Q. We recently did some salt-spray testing on various different panels. We tested on Bondrite B1000 panels, ACT cold rolled steel unpolished panels, and cold rolled steel that we use for the manufacture of our customers’ parts purchased from various steel suppliers.
The Bondrite panels, which of course are not run through our pretreatment process, performed very well. So did the ACT panels, which were subjected to our in-house iron phosphate pretreatment.
However, the test panels cut from our in-house cold rolled steel did not perform very well at all. These were run through our pretreatment system along with the ACT panels. The in-house panels were cut on a laser using nitrogen, and the only oil on the steel was that from the steel mill.
Our chemical supplier is telling us that variations in steel from different mills can produce huge differences in salt-spray results even though it is all cold rolled commercial quality steel.
How much truth is there to this, and is there anything specific to look for, or is it a matter of doing extensive testing with materials from various mills? Thanks for your input. B.H.
A. I think there is certainly truth in what your chemical supplier is telling you. There are several variables that I can think of in the steelmaking process that could affect the outcome of your pretrement and paint results.
The first is the steel alloy itself and its heat treatment. Not all cold rolled, mild steels are the same. One of the primary differences could be the carbon content.
Varying carbon content and heat treatment would be two potential differences between the materials. Of the standard panels I have in-house, one lists the steel alloy as 1008, which is a low-carbon (0.10 wt% maximum) mild steel. A higher carbon content, along with varying thermal history (both unintentional from processing and intentional from hardening, annealing, etc.) can cause significant variation.
Additionally, deleterious elements such as sulfur will have a negative impact on corrosion resistance. Different manufacturers with differing mill practices will produce steel with varying levels of some of these elements, leading to more variability in corrosion test results.
Another potentially large source of variability is the type of lubricants and rust preventatives used by the steel manufacturer. The process lubricants will generally be soluble oils that will act as coolant and provide lubricity. Lighter oils may be used in finish rolling.
Finally, a rust preventative would be used to minimize corrosion of the steel in storage. This would likely be one of the more highly variable factors of the incoming steel, since the intent is to get it delivered to you without rust.
However, there are three factors that will go into the choice of rust inhibitor to meet this goal. They are packaging method, transportation and storage time/location.
The more extensive the packaging, the lighter lubricant that could be used, possibly in conjunction with a volatile corrosion inhibitor (VCI) or oil fog that displaces water from the surface of the steel. Less packaging will require more rust preventative.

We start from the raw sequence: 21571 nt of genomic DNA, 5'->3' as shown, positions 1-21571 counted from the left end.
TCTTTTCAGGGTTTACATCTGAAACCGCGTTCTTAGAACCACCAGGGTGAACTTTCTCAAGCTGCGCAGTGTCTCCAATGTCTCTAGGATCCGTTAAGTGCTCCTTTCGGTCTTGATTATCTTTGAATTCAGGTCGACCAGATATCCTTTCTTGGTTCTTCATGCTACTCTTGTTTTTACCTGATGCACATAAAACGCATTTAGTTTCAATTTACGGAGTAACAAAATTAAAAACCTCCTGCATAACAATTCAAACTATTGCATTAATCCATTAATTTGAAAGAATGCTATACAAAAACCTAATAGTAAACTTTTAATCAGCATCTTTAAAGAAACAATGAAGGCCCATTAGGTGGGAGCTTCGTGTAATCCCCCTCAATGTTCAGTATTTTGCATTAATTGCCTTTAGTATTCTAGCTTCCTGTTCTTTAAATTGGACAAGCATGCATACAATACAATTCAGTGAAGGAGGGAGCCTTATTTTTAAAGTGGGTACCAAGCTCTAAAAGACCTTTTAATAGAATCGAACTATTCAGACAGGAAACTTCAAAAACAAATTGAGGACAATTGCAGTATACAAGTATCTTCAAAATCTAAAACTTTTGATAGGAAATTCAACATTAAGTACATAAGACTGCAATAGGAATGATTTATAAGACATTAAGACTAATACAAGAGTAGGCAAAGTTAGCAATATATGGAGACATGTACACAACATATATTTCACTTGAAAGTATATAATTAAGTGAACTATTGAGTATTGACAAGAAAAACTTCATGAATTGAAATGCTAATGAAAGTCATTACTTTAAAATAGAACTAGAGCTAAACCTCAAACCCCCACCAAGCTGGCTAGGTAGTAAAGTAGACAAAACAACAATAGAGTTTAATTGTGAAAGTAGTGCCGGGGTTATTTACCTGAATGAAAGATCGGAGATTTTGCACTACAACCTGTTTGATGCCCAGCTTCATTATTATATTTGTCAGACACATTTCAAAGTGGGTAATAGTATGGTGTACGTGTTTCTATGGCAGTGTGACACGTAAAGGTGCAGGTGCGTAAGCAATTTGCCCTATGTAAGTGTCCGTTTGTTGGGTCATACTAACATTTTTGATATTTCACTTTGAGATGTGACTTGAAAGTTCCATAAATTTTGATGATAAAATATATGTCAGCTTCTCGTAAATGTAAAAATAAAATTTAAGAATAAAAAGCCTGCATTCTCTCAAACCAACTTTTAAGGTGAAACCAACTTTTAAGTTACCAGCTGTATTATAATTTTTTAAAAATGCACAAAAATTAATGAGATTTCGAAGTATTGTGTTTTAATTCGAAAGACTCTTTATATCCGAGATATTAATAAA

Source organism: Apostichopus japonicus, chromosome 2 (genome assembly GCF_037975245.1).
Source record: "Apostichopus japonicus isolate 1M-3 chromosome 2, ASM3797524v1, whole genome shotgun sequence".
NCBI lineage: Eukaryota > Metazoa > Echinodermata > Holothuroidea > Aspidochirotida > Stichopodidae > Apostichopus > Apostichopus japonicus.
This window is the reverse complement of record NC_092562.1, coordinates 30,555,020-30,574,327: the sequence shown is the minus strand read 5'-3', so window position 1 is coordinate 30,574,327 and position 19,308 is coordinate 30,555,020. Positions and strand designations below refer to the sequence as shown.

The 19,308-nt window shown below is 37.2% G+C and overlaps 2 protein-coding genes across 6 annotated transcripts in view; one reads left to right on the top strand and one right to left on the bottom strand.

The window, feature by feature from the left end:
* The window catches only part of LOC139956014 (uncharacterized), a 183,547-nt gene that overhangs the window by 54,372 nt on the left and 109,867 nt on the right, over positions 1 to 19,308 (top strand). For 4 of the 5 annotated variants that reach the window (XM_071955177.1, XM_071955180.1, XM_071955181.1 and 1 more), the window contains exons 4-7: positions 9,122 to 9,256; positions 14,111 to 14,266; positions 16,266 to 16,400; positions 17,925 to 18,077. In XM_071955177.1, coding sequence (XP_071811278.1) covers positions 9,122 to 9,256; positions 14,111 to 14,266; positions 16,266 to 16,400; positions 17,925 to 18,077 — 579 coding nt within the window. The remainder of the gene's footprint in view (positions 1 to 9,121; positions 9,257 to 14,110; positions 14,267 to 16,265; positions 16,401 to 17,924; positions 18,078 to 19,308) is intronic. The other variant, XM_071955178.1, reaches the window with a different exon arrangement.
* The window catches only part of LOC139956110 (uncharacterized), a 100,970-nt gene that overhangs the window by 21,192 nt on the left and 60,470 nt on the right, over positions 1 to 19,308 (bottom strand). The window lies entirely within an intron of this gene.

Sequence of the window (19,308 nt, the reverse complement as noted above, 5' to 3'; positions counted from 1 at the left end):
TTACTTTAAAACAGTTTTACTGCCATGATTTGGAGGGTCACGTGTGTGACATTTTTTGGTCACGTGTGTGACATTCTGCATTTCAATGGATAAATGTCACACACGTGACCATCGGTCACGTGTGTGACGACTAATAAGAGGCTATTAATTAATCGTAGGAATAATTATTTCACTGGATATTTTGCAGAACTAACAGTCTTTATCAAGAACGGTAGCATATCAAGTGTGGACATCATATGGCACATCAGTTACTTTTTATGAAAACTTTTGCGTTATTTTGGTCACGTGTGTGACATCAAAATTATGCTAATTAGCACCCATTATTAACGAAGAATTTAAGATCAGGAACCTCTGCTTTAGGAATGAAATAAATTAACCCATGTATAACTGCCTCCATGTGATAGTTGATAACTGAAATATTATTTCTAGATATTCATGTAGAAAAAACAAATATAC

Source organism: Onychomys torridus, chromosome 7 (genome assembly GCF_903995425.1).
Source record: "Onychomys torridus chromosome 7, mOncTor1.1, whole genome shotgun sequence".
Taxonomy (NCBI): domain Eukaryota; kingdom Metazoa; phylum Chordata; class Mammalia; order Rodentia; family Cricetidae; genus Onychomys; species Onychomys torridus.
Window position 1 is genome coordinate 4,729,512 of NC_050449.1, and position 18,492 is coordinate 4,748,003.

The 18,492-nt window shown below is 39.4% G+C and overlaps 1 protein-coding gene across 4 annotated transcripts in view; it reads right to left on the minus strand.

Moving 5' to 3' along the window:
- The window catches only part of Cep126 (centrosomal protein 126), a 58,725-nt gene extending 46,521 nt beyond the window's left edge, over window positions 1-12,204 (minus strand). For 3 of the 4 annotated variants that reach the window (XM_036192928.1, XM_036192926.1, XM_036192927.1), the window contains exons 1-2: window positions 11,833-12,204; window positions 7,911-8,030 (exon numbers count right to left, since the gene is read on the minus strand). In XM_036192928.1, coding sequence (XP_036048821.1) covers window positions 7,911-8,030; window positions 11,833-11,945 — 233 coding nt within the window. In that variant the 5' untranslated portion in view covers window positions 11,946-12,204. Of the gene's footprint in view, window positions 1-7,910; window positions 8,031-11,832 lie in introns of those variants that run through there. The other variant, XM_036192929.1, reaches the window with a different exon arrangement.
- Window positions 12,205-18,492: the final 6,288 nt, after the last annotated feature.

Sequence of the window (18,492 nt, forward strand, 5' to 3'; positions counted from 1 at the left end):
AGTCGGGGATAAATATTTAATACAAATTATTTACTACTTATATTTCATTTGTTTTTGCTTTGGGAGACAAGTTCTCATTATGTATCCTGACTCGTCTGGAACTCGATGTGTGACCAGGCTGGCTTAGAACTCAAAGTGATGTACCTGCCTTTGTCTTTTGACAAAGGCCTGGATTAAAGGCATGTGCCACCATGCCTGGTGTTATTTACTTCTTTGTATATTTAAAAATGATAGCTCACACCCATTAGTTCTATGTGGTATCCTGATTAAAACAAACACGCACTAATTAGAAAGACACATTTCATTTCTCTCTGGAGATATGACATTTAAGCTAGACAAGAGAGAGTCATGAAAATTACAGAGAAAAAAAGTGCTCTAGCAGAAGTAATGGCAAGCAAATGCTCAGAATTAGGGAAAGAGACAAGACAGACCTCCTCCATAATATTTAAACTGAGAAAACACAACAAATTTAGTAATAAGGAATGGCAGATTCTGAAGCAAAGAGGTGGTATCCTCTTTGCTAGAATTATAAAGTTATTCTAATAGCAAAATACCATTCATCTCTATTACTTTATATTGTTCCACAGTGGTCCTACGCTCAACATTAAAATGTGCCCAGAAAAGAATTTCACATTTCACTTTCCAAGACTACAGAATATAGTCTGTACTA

However, the varying amount of storage time and transportation methods would require significantly different rust inhibitors. If a coil of steel is produced in China and shipped by boat to the U.S., it will also require a much better rust preventative than if it were produced here and shipped directly to you.
Typically, there are several other steps that may be performed by a steel service center, such as rerolling, slitting and possibly further heat treatment, unless you buy such a large quantity that you purchase direct from the mill.
Last would be the storage time at various locations. Again, if you are directly sourced from the mill, this is the shortest route you can take. However, there are inevitable delays that likely occur through processing at a service center and holding the material in inventory on your shop floor.
In the end, it is possible this rust preventative is formulated to provide 9–12 months of indoor corrosion protection. That’s going to require a good cleaning process to remove. Some outdoor steel rust preventatives are even more difficult to remove and take on the consistency of a wax. Generally, the “better” the rust preventative, the longer the storage time afforded and the more difficult it is to remove.
The last important factor is surface finish. Generally, the rougher the surface finish from the mill, the more likely corrosion will be to occur, all other things being equal. This is a function of how the material is ordered, since there are specifications available to deliver the desired finish quality.
Based on all the factors above, it is understandable how much variability you may expect from your incoming cold rolled steel. Your iron phosphate pretreatment system has its own limitations and cannot be expected to level out all that potential incoming variability.
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It will be important for you to find a supplier of steel that works well with your pretreatment system, and then work at specifying as much as you can about the process such that you can keep it locked down and providing a consistent quality finish.